Monday October 15th, 2001
By Steve Timko
As Laura Sheldon-Casson of Sparks drove her electric wheelchair to the front of the Sparks City Council chambers last Monday, a look of embarrassment spread across some council members faces.
The co-chairman of the Sparks Advisory Committee for the Disabled came to talk about some of the problems of handicapped access in Sparks and the wireless microphone — used as an alternative to standing at the podium — did not work.
This is the same wireless microphone that seldom works when Sparks activist David Farside, who also uses a wheelchair, addresses the council.
“I would hope you could find money in the budget for a disabled person to address you like any able-bodied person,” Sheldon-Casson told the council.
Despite the malfunction, Sheldon-Casson in an interview gave the city council and the city of Sparks as a whole good marks for handicapped access.
Multiple sclerosis required her to start using a wheelchair about six years ago and that’s when she began attending advisory committee meetings, joining about 18 months ago.
The advisory committee acts as the city’s watch dog on issues that affect the disabled, like access. One long-term project was improving handicapped access to the Sparks Century 14 Theaters built as part of the downtown redevelopment efforts.
With the advisory committee’s nudging, the theater added grab bars in its bathrooms and made paper towels available for someone using a wheelchair, Sheldon-Casson said, plus made it possible to get past the heavy bathroom doors.
Two years ago, the city also started a handicapped parking patrol made up of volunteers who issue tickets to people illegally parked in handicapped spots.
But there’s also improvements needed, she said. She told the city council about a woman who had a problem with garbage being left in her yard. Sparks police told her she needed to file a report. But the Sparks Police Department doors were too heavy for her to open.
“She couldn’t get in,” Sheldon-Casson said.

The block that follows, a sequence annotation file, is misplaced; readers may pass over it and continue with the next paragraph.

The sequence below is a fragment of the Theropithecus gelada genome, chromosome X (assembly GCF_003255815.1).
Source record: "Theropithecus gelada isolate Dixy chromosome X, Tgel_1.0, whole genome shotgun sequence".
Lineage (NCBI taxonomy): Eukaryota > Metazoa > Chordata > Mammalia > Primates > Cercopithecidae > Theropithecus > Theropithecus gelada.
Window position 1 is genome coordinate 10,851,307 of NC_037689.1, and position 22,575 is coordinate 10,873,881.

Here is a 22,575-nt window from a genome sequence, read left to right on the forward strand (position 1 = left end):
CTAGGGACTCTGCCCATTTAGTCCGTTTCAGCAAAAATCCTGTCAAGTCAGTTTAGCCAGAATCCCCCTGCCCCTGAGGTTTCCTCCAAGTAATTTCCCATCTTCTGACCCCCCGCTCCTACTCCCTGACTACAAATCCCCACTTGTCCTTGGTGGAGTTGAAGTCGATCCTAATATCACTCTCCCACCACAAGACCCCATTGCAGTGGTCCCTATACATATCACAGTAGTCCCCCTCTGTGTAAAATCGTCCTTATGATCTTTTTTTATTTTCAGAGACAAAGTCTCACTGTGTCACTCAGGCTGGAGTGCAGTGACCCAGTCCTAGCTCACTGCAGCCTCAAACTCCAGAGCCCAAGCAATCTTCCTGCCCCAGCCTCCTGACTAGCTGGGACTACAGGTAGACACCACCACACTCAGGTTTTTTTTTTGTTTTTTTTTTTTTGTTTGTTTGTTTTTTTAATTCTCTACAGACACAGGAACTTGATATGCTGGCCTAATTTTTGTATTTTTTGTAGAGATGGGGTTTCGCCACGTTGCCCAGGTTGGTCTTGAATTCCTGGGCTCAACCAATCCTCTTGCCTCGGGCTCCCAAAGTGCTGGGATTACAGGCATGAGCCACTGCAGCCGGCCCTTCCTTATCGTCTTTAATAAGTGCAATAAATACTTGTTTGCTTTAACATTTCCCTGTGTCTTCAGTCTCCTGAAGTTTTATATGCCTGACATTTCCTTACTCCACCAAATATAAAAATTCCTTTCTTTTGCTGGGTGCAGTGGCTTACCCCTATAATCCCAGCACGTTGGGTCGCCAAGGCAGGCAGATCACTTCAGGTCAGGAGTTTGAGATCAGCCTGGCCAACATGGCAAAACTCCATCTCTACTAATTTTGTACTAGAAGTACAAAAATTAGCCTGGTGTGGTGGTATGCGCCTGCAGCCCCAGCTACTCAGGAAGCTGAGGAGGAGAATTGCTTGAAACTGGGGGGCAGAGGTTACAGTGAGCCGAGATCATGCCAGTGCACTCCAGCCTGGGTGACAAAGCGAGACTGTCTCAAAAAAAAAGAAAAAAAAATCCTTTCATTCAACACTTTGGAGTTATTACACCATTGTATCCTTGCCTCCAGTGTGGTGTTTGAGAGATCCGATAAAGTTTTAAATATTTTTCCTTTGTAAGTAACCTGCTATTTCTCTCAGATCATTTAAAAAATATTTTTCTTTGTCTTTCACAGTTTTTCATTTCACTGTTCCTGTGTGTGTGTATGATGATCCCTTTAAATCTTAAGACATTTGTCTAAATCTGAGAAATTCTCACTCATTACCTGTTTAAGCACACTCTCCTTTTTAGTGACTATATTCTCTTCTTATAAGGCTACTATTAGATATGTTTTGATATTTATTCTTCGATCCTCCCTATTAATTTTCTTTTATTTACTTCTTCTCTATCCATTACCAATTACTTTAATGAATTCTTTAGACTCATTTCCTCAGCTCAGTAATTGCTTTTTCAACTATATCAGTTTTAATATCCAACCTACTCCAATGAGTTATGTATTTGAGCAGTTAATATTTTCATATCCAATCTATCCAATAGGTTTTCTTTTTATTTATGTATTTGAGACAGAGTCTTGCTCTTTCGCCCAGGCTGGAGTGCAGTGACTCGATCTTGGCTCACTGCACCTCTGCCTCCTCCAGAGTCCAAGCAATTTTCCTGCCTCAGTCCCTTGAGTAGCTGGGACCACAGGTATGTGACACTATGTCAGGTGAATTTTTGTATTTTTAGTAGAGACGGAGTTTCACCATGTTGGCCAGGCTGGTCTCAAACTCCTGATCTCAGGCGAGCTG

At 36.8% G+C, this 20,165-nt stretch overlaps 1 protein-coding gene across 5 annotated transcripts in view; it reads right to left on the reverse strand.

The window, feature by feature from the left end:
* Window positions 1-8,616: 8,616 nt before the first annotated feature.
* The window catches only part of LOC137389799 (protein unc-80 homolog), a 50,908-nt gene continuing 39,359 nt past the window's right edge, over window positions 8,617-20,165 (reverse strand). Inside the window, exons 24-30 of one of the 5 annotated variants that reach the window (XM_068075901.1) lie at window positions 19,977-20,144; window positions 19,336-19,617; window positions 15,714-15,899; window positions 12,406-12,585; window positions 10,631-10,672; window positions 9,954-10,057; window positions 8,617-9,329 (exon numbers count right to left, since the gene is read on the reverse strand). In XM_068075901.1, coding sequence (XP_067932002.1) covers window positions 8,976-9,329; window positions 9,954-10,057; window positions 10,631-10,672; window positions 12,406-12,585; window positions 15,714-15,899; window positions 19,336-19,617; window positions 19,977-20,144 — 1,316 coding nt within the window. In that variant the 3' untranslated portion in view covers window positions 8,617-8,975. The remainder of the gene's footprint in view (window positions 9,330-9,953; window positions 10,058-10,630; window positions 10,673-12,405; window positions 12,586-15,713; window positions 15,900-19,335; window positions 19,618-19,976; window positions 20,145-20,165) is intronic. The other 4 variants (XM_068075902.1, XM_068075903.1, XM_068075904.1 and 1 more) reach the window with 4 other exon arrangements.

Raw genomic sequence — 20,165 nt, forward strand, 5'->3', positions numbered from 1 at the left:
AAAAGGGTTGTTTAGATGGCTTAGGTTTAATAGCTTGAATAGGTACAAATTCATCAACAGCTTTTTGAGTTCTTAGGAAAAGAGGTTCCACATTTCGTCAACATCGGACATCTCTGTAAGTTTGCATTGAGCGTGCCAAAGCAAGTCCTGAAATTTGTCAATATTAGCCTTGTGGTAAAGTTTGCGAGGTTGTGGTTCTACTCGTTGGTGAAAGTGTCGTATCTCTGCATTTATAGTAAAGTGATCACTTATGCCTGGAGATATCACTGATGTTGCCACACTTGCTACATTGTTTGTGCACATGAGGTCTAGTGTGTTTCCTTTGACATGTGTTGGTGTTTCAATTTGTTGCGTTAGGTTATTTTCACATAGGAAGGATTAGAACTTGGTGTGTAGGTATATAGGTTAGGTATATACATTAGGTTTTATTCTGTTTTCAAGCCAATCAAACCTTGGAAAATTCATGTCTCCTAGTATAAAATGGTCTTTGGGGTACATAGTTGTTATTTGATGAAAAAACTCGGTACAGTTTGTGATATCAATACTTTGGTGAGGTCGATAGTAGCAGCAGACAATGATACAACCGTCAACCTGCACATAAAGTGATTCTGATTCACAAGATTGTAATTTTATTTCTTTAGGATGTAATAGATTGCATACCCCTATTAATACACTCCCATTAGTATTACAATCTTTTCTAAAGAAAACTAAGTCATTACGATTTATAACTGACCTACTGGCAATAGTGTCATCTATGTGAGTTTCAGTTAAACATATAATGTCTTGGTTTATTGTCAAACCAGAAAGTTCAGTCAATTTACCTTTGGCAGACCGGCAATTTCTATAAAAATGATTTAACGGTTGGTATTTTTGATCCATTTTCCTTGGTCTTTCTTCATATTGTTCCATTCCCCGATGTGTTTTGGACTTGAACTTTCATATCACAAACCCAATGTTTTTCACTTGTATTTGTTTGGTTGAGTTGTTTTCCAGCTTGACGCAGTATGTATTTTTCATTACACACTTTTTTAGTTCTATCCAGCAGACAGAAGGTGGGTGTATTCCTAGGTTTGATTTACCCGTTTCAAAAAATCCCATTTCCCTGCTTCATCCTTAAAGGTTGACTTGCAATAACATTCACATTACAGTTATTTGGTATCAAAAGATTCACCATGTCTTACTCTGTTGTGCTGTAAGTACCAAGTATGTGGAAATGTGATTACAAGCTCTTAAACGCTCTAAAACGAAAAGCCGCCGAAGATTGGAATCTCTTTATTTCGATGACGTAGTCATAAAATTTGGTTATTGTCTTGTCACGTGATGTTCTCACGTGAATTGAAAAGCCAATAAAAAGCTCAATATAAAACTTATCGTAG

Police Chief John Dotson said the police department building has been open since 1992 and that was the first complaint about that problem that he had heard. He agreed he’d like to see some sort of assist to open the door.
The problem, city public information officer Rick Nollenberger said, is that the police department is one only of six doors on city buildings identified as needing improvement to fix handicapped access. The others are at the Victorian Avenue fire station, Sparks Municipal Court, the Parks and Recreation Department office and gymnasium at 98 Richards Way and various doors at city hall.
Farside, in an interview, said the non-working wireless microphone is a problem but he usually doesn’t want to use it because it’s not connected into the Sierra Nevada Community Access Television transmission of council meetings. A bigger problem for him is getting into the council chambers because of the heavy doors that lead directly into the chambers.
“You always have to have someone help you in and help you out,” said Farside, who characterized the Sparks council as sympathetic to disabled access.
To bring all the doors in compliance with Americans with Disabilities Act standards would cost about $400,000 but the city only has $65,000 in its budget, Nollenberger said.
The Reno City Council last year spent $100,000 remodeling its chambers, including bringing it up to ADA standards. That included a new podium for public comment and new ramps for the disabled to reach the podium.
Sheldon-Casson said she uses a powered wheelchair to go to the front of the Sparks council chambers but people without powered wheelchairs would have problems making it up the steep ramps to leave. Farside said Dotson once pushed him up the Sparks council chamber’s steep ramp.
She’d also like a table in the Sparks council chambers.
“I still need a table when I want
to pound my fist when I want to make a point and to put my paperwork down,”
The Sparks Marina Park has wonderful handicapped access, Sheldon-Casson said. There is a pier for people who want to fish from a wheelchair and the bathrooms offer great access as well, she said.
Sheldon-Casson loves to fish but prefers the Truckee River. There are places along the Truckee River where people in wheelchairs can fish, but she’s keeping them a secret, she said.
“Are you catching any fish?” Mayor Tony Armstrong asked her at last week’s meeting.
“Now that’s another project we need
to talk about,” Sheldon-Casson replied.
© Reno Gazette-Journal
© Reno Gazette-Journal